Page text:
I have already written about a potential vulnerability in the prosecution’s case regarding the first entry into Mr. Wood’s house. He was not present and they apparently did not have a search warrant. They may have lacked probable cause to believe she was in the house and their safety sweep of the premises may have exceeded the limited scope of a safety check.

Questions regarding that subject matter would likely trigger a relevancy objection, since the sole issue before the judge will be whether probable cause supports the charges, not whether police unlawfully entered the house.

Do not be surprised, however, if the grand jury returns an indictment against Mr. Wood before the preliminary hearing. Should that happen, the grand jury would have already determined that probable cause supports the charges in the indictment and there would no longer be any need for a preliminary hearing.

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Donations are lagging. We work hard to keep you informed by filling in the blanks between the lines. After 30 years in the trenches, I am familiar with all of the rules and strategies prosecutors and defense counsel utilize. Experience counts and most of my predictions have been accurate.

Adjusting and fine tuning to dial in the white fear and racist corruption frequencies in the Florida courts took some doing, but I am on track now.

If you appreciate what we do, please make a donation.

We cannot pay our bills without your support.

Fred


Theodore Wafer ordered to stand trial for killing Renisha McBride

December 19, 2013

Thursday, December 19, 2013

Good evening:

MSNBC is reporting today that a Michigan judge ordered Theodore Wafer, 54, to stand trial for murder in the second degree and manslaughter for shooting Renisha McBride, 19, to death in the face with a shotgun on November 2nd.

He is white and she was black.

Judge David Turfe said Thursday that based on the evidence presented, Wafer made a poor decision in shooting McBride, and he failed to pursue other “reasonable opportunities to defend himself,” including calling the police for help.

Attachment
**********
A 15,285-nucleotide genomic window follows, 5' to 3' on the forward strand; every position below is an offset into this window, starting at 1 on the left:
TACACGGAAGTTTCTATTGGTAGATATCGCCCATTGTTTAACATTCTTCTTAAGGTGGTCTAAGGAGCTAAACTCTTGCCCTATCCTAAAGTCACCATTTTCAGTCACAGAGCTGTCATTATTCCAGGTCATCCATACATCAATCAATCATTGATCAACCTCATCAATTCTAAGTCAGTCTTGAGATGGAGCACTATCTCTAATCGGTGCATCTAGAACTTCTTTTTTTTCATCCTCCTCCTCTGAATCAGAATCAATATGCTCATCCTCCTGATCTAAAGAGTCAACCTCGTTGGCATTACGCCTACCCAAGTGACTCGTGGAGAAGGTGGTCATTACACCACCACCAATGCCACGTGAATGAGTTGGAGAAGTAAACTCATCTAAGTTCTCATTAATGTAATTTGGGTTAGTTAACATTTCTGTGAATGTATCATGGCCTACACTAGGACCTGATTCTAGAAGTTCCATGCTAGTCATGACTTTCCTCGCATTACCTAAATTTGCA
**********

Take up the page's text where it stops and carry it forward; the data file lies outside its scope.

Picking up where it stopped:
“He chose to shoot rather than not answer the door,” the judge said.

McBride had been drinking heavily earlier in the evening and crashed her vehicle into a parked car approximately a half-mile from Wafer’s house three hours before she knocked on Wafer’s door.

The New York Daily News is reporting:

A witness said McBride was bleeding and holding her head, but that she walked away from the scene before an ambulance arrived. It’s still unclear, at least publicly, what she did between the time of the car wreck and her arrival on Wafer’s porch.

An autopsy found McBride had a blood-alcohol level of about 0.22, more than twice the legal limit for driving. She also had been smoking marijuana.
Her best friend, Amber Jenkins, 18, said they were drinking vodka and playing cards seven to eight hours before the shooting was reported to 911.

Wafer opened the inner door and shot her through the screen door in the face from a distance of about two feet.

Assistant Wayne County Medical Examiner Kilak Kesha testified that her injuries were so severe that he “couldn’t even reconstruct the brain.”

The result of this preliminary hearing is not surprising because she was unarmed and Wafer had admitted to police that he shot her after he opened the door in response to her knocking on it.

The purpose of the hearing was for the judge to determine whether probable cause existed to believe Wafer committed the crimes charged. There was zero chance that the judge would have dismissed the charges on that set of facts.

Defense counsel did what defense counsel all over the country do at a preliminary hearing. They used it to obtain discovery about the prosecution’s case and cross examine their witnesses under oath locking them into their stories.

Defendant did not testify and defense counsel did not put on any witnesses at the preliminary hearing. This is standard operating procedure, so no surprises there. Nothing good can come from locking your client into his story and opening him up to cross examination by a great white shark in a dress before you know if the prosecution has the ace of trumps.

That would be malpractice.